Buying an ERP system is a lot like buying a house. You run into all kinds of unexpected costs. When we moved into our first home, the bed wouldn’t fit up the stairs, so we had to remove part of the ceiling, which ruined the fresh paint. Then the plumbing failed and most of the pipes had to be replaced. If only we had known.
When it comes to ERP, companies spend plenty of time haggling over the purchase price but don’t nail down the other costs — maintenance and support, implementing the system, upgrades and the people involved internally in implementing the new system.
The going rate for a mid-market ERP licence fee averages about $3,000 per concurrent user. If a company has 50 concurrent users, the software licence cost will be $150,000. Maintenance costs range from 15% to 22%. Let’s take 18% or $81,000 over three years. As a rule of thumb, implementation fees will be about the same as licence fees or somewhat higher depending on the complexity of the system and whether the organization will be able to use it without much tweaking. For our example, let’s assume a 1.2:1 ratio, or $180,000. Infrastructure costs are generally the lowest costs to consider in an ERP investment, partly because hardware and network prices continue to fall and partly because most organizations try to keep their computer equipment up to date to avoid downtime. For our example, we’ll say $40,000 is required for a few servers and an upgrade to some of the PCs. An ERP implementation will also require key people in the organization to set aside their usual day jobs to focus on the implementation. We will have one dedicated project manager and five subject matter experts who will be working 25% on the implementation for a year. Their average salary is $80,000, including overhead. The internal costs are then about $180,000.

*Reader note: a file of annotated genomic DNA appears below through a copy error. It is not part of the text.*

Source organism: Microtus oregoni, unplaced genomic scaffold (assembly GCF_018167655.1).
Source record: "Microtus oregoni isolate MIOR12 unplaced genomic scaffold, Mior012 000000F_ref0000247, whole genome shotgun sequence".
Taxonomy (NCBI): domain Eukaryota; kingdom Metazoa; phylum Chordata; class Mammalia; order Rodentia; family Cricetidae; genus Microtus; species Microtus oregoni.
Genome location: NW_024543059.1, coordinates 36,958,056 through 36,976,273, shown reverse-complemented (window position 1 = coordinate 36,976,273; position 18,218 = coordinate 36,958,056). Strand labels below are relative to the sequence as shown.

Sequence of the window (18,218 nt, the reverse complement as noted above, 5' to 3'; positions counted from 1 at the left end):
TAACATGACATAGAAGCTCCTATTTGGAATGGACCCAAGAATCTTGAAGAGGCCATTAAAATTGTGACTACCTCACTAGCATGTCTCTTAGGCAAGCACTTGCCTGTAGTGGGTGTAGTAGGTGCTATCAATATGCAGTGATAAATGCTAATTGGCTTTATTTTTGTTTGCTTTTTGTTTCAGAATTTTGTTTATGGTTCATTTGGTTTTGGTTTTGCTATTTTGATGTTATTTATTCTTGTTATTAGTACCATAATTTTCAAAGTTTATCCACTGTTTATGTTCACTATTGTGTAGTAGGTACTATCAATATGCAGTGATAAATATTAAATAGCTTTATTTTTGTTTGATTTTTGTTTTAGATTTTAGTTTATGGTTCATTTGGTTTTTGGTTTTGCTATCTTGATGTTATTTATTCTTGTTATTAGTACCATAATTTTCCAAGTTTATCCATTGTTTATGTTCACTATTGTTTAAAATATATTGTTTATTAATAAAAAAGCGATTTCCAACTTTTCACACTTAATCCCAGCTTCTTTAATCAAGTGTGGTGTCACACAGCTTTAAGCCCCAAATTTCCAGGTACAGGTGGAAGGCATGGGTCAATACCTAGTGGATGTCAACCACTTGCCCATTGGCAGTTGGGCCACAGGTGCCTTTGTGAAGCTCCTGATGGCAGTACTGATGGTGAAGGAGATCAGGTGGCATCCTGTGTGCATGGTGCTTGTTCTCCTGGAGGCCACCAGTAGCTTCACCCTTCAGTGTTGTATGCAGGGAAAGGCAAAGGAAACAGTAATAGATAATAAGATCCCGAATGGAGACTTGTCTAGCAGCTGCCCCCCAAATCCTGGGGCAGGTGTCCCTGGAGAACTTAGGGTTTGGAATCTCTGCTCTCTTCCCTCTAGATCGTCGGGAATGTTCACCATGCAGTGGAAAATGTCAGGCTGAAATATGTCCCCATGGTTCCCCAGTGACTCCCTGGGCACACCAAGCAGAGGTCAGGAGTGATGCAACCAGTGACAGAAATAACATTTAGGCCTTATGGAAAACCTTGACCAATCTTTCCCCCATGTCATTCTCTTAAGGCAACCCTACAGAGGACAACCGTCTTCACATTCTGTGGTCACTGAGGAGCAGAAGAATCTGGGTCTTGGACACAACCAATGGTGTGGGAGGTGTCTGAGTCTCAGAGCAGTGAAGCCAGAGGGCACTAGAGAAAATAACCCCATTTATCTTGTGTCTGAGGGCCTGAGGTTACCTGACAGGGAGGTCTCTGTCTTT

|Type of cost|
|External consulting fees and customization|
|Infrastructure upgrade costs|
Our analysis did not include SaaS (Software as a Service) ERP systems which have a different costing model. With SaaS you pay a monthly or annual fee for each user on the system rather than buying a license. SaaS vendors provide hosting services whereby your data resides on their servers and is cared for by their IT resources and so you save money on equipment and technical resources. Our rule of thumb to compare the license model to the SaaS model is to multiple the annual SaaS fee by 3.
One objective in implementing ERP systems is to avoid cost overruns, which unfortunately occur all too frequently. It’s a good idea to ask the vendors to define the scope based on detailed requirements and to specify a fixed price for implementation. It might be necessary to pay the vendor for this fixed price before purchasing the software licence. However, paying beforehand puts you in a much better position to negotiate costs for tasks that would normally be done as part of the implementation. You will also know that once your system is in place, you should be able to settle in with no thoughts of moving from it.